37. Plomin, R., McClearn, G. E., Pedersen, N. L., Nesselroade, J. R., & Bergeman, C. S. (1988). Genetic influence on childhood family environment perceived retrospectively from the last half of the life span. Developmental Psychology, 24, 738–745.CrossRefGoogle Scholar
  38. Pluck, G., Lee, K., Lauber, H. E., Fox, J. M., Spence, S. A., & Parks, R. W. (2008). Time perspective, depression, and substance abuse among the homeless. The Journal of Psychology, 142, 159–168.CrossRefGoogle Scholar
  39. Random House. (1966). Random House dictionary of the English Language. NY: Random House.Google Scholar
  40. Robbins, L. C. (1963). The accuracy of parental recall of aspects of child development and of child rearing practices. Journal of Abnormal and Social Psychology, 66, 261–270.CrossRefGoogle Scholar
  41. Rosen, G. (1975). Nostalgia: A ‘forgotten’ psychological disorder. Psychological Medicine, 5, 340–354.CrossRefGoogle Scholar
  42. Sedikides, C., Wildschut, T., Gaertner, L., Routledge, C., & Arndt, J. (2008). Nostalgia as enabler of self-continuity. In F. Sani (Ed.), Self continuity: Individual and collective perspectives (pp. 227–239). New York, NY: Psychology Press.Google Scholar
  43. Smith, N., Lam, D., Bifulco, A., & Checkley, S. (2002). Childhood experience of care and abuse questionnaire (CECA.Q): Validation of a screening instrument for childhood adversity in clinical populations. Social Psychiatry and Psychiatric Epidemiology, 37, 572–579.CrossRefGoogle Scholar
  44. Stern, B. B. (1992). Historical and personal nostalgia in advertising text: The Fin de siecle effect. Journal of Advertising, 21(4), 11–22.Google Scholar
  45. Strauman, T. J. (1992). Self-guides, autobiographical memory, and anxiety and dysphoria: Toward a cognitive model of vulnerability to emotional distress. Journal of Abnormal Psychology, 101, 87–95.CrossRefGoogle Scholar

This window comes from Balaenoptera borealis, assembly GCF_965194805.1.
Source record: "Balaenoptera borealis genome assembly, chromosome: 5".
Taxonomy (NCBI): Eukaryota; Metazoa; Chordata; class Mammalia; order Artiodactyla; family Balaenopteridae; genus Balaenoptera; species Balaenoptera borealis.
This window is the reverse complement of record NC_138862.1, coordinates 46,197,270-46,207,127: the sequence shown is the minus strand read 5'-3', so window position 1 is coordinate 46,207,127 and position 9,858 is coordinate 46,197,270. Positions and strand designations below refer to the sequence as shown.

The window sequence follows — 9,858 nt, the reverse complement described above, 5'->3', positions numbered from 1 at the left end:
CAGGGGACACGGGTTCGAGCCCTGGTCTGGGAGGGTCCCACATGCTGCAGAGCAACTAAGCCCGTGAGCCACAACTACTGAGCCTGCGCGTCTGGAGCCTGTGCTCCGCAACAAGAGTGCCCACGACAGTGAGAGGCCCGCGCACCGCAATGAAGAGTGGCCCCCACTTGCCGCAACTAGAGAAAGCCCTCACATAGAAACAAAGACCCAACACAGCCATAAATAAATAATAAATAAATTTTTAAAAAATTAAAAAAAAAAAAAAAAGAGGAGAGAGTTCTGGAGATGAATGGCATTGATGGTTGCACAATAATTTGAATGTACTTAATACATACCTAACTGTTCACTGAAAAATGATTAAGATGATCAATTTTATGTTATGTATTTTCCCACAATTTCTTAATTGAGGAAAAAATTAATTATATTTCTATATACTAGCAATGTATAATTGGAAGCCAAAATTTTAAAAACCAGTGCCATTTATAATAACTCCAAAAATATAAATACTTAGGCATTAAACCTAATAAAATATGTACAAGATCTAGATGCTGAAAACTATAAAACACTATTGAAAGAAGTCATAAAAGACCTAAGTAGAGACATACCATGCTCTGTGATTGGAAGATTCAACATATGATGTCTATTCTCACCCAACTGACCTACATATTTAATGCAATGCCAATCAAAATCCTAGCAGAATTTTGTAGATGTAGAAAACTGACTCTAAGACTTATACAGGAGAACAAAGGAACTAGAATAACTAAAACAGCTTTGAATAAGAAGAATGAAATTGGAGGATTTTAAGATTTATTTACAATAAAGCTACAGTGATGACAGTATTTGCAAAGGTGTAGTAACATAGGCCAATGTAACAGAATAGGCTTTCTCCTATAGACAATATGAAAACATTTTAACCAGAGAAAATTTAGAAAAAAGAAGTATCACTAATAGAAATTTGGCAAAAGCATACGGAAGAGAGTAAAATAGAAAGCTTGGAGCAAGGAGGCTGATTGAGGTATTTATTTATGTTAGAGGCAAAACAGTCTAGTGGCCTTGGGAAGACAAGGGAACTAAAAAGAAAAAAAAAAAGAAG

46. Tajima, E. A., Herrenkohl, T. I., Huang, B., & Whitney, S. D. (2004). Measuring child maltreatment: A comparison of prospective parent reports and retrospective adolescent reports. American Journal of Orthopsychiatry, 74, 424–435.CrossRefGoogle Scholar
  47. Werman, D. S. (1977). Normal and pathological nostalgia. Journal of the American Psychoanalytic Association, 25, 387–398.CrossRefGoogle Scholar
  48. Widom, C. S., & Morris, S. (1997). Accuracy of adult recollections of childhood victimization: Part 2. Childhood sexual abuse. Psychological Assessment, 9, 34–46.CrossRefGoogle Scholar
  49. Widom, C. S., & Shepard, R. L. (1996). Accuracy of adult recollections of childhood victimization: Part 1. Childhood physical abuse. Psychological Assessment, 8, 412–421.CrossRefGoogle Scholar
  50. Wildschut, T., Sedikides, C., Arndt, J., & Routledge, C. (2006). Nostalgia: Content, triggers, functions. Journal of Personality and Social Psychology, 91, 975–993.CrossRefGoogle Scholar
  51. Wilhelm, K., Niven, H., Parker, G., & Hadzi-Pavlovic, D. (2005). The stability of the Parental Bonding Instrument over a 20-year period. Psychological Medicine, 35, 387–393.CrossRefGoogle Scholar
  52. Wilson, J. L. (1999). Nostalgic narratives: An exploration of Black nostalgia for the 1950s. Narrative Inquiry, 9, 303–325.CrossRefGoogle Scholar
  53. Wilson, A. E., & Ross, M. (2003). The identity function of autobiographical memory: Time is on our side. Memory, 11, 137–149.CrossRefGoogle Scholar
  54. Zhou, X., Sedikides, C., Wildschut, T., & Gao, D.-G. (2008). Counteracting loneliness: On the restorative function of nostalgia. Psychological Science, 19, 1023–1029.CrossRefGoogle Scholar
  55. Zimbardo, P. G., & Boyd, J. N. (1999). Putting time in perspective: A valid, reliable individual-differences metric. Journal of Personality and Social Psychology, 77, 1271–1288.CrossRefGoogle Scholar

Copyright information

© Springer Science+Business Media B.V. 2010

Authors and Affiliations

  • Krystine Irene Batcho
    • 1
    Email author
  • Andrea M. Nave
    • 1
  • Meghan L. DaRin
    • 1
  1. 1.Department of PsychologyLe Moyne CollegeSyracuseUSA

Personalised recommendations